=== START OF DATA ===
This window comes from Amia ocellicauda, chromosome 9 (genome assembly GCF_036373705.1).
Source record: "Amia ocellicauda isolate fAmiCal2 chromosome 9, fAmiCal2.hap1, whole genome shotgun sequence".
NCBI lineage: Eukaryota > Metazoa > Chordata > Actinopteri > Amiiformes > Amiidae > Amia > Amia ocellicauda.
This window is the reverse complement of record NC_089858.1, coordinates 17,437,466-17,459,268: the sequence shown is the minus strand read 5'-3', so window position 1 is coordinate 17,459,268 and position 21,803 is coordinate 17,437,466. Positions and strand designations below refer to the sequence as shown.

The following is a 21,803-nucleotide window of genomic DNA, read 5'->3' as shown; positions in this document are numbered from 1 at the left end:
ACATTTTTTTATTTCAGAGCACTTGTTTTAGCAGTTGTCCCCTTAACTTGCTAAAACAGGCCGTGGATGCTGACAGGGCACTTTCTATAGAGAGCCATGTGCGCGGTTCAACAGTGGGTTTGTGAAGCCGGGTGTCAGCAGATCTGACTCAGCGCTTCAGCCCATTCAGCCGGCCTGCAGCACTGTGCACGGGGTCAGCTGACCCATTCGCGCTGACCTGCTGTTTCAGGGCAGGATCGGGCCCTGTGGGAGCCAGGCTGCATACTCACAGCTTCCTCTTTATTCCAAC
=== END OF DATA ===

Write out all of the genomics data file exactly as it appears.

This window comes from Amia ocellicauda, chromosome 9 (genome assembly GCF_036373705.1).
Source record: "Amia ocellicauda isolate fAmiCal2 chromosome 9, fAmiCal2.hap1, whole genome shotgun sequence".
NCBI lineage: Eukaryota > Metazoa > Chordata > Actinopteri > Amiiformes > Amiidae > Amia > Amia ocellicauda.
This window is the reverse complement of record NC_089858.1, coordinates 17,437,466-17,459,268: the sequence shown is the minus strand read 5'-3', so window position 1 is coordinate 17,459,268 and position 21,803 is coordinate 17,437,466. Positions and strand designations below refer to the sequence as shown.

The following is a 21,803-nucleotide window of genomic DNA, read 5'->3' as shown; positions in this document are numbered from 1 at the left end:
ACATTTTTTTATTTCAGAGCACTTGTTTTAGCAGTTGTCCCCTTAACTTGCTAAAACAGGCCGTGGATGCTGACAGGGCACTTTCTATAGAGAGCCATGTGCGCGGTTCAACAGTGGGTTTGTGAAGCCGGGTGTCAGCAGATCTGACTCAGCGCTTCAGCCCATTCAGCCGGCCTGCAGCACTGTGCACGGGGTCAGCTGACCCATTCGCGCTGACCTGCTGTTTCAGGGCAGGATCGGGCCCTGTGGGAGCCAGGCTGCATACTCACAGCTTCCTCTTTATTCCAAC